For Arab-Israelis, nothing is different in Ramadan
JAFFA - In the Israeli city of Jaffa, almost 16,000 Arabs are fasting for Ramadan but, at first sight, there is little sign of that.
Israel is no China, which forces Uyghur children and parents to abstain from fasting during Ramadan, but Israel is still a Jewish state. This means it is hard to find pepperoni pizza or a cheeseburger in Jerusalem and getting to Tel Aviv or any other city from sundown Friday and Saturday evening by regular public transportation is simply impossible.
This also means that during Ramadan, despite Israel’s Arab population of 1.6 million, everything stays the same. As opposed to Arab countries in the region, such as Egypt and the United Arab Emirates, where, aside from hotels and expat restaurants, all eating venues are closed during the day and even working hours are adjusted. “It doesn’t matter,” said restaurant owner Nassar Nassar, 56. “You live life as it is and you make the best of it.”
It’s still early when Nassar sat down with a glass of lemonade at one of the tables in the outside area of his restaurant, Abu Nassar Hinnawi, in Jaffa. The sun is low above the ocean near the restaurant, which shows it’s not time to end the fast. Nassar is not fasting this year. “I used to fast but it depends on my mood,” he explained.
Aside from a handful of staff members and five cats at the entrance waiting for guests to break their fast so they can break theirs with leftovers, no one is present in the restaurant.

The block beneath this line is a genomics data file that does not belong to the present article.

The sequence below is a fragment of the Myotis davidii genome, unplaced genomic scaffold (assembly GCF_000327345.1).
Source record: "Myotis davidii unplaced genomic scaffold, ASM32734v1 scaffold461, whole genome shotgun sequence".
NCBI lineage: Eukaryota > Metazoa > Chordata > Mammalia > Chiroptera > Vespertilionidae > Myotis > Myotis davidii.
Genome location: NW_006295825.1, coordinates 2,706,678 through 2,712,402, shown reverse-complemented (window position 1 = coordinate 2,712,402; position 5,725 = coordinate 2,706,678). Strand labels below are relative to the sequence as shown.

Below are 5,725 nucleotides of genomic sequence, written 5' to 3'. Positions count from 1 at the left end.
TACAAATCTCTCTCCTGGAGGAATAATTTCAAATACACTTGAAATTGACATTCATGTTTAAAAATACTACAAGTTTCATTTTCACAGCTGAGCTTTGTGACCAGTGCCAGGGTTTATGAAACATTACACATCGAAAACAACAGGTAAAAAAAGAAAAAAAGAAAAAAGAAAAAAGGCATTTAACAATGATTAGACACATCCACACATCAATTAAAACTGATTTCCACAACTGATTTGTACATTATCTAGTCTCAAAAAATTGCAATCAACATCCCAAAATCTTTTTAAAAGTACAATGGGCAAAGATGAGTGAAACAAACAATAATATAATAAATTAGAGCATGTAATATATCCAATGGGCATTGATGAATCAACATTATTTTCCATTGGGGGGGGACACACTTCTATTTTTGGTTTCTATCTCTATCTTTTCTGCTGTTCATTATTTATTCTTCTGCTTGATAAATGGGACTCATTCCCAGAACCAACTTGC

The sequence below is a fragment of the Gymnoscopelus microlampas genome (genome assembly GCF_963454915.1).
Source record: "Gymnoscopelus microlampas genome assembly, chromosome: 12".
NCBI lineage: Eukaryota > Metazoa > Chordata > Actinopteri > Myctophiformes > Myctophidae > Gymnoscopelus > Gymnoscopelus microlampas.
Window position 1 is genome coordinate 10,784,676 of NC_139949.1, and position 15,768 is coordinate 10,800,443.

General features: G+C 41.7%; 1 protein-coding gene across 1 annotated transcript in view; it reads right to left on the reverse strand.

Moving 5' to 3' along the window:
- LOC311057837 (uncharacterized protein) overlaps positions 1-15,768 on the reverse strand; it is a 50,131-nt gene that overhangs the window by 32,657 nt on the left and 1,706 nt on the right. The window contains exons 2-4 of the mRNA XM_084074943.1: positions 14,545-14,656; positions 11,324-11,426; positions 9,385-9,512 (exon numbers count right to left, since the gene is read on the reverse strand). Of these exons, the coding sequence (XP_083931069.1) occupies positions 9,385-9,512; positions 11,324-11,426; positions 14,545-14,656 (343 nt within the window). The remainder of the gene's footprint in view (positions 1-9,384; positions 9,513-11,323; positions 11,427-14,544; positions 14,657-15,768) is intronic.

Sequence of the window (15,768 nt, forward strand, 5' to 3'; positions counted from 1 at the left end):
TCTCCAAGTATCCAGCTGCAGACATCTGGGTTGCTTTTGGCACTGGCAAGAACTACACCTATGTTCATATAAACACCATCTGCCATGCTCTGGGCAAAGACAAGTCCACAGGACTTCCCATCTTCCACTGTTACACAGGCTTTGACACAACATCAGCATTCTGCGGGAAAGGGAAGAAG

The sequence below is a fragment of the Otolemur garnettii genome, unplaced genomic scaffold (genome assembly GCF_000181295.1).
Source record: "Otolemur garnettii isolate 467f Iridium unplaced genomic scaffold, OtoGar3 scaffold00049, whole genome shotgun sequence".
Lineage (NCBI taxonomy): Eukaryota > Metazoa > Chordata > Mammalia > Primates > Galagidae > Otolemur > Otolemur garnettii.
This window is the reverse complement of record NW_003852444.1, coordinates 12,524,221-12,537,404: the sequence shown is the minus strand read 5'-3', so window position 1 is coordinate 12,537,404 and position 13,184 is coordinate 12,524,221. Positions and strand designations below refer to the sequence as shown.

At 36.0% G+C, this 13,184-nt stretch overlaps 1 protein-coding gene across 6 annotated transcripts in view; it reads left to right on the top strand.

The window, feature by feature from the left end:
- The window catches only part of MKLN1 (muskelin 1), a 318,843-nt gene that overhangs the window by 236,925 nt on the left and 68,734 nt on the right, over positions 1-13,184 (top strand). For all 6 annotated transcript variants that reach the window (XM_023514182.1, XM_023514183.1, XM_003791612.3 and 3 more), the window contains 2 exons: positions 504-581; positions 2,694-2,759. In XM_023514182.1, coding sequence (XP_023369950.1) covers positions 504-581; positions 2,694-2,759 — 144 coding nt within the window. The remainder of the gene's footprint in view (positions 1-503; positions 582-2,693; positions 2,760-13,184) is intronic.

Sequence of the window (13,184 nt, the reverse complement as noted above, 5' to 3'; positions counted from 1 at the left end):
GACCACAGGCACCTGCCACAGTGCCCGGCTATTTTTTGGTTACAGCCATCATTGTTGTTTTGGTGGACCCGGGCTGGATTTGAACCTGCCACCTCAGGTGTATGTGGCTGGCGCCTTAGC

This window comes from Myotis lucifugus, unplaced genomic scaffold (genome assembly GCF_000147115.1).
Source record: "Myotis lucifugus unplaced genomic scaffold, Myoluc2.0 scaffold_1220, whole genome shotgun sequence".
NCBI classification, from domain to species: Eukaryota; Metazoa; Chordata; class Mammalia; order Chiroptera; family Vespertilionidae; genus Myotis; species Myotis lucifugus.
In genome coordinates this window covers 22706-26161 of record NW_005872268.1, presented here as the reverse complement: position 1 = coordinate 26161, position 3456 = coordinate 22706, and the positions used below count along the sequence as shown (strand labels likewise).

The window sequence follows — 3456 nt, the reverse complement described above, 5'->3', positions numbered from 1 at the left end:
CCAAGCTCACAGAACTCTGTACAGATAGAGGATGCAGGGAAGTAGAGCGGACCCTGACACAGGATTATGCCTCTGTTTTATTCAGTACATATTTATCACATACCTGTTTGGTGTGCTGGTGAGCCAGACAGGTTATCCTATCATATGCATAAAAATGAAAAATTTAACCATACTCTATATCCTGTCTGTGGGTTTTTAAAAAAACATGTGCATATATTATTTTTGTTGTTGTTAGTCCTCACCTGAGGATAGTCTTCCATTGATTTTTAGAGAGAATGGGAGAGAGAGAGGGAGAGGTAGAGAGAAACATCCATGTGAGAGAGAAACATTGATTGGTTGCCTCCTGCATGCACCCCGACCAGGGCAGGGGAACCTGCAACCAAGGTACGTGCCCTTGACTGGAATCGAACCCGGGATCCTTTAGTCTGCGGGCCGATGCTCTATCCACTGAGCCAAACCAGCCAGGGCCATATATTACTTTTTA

“During Ramadan, there are always fewer people during the day,” said Nassar. Jaffa is the southern and oldest part of Tel Aviv-Yafo. Though most of the people living in Jaffa nowadays are Jewish, Jaffa is still known for its large Arab population.
Nassar is a father of four and has lived in Jaffa all his life. He opened his restaurant next to Givat Alia Beach 32 years ago and has been serving traditional Arab food since.
“It’s always been the same during Ramadan,” he said. “The first ten days people stay at home but later on in the month they come here in large groups; entire families will come here to break the fast.”
Nassar said some days during Ramadan are busier than usual and he sometimes serves up to 150 people in one night.
Like most Arab restaurants in Jaffa, Nassar has never adjusted the opening hours of his restaurant during Ramadan because he wants to keep serving his Jewish customers and tourists. “Most of my customers are Jews. At my restaurant you get a lot of good, fresh food for a decent price. Jews know a good deal when they see one,” he joked.
The restaurant owner mentioned that it can be strange to be in a Jewish state during Ramadan but he also says it has its advantages. “We don’t have any crazy laws here,” he said, referring to those in some Arab nations where people can be fined for eating in public during Ramadan.
The situation in Israel is likened to that in Western countries, such as the United States or those in Europe. Most Muslims in those parts of the world are used to having others around them who are not observing Ramadan and they don’t work shorter hours, as is the case in certain Arab countries.
Half an hour later, the call to prayer of the mosque next door starts. The sun has disappeared behind the dark waves of the sea and the sky is a deep pink. Soon Muslims will start heading to the mosque.
Many Muslims spend more time at the mosque than in other months of the year and they dress more conservatively. Both are ways to disconnect themselves from worldly pleasures and to focus on the prayers.
“They spend a long time in the mosque but after they will eat. Hopefully here,” Nassar said.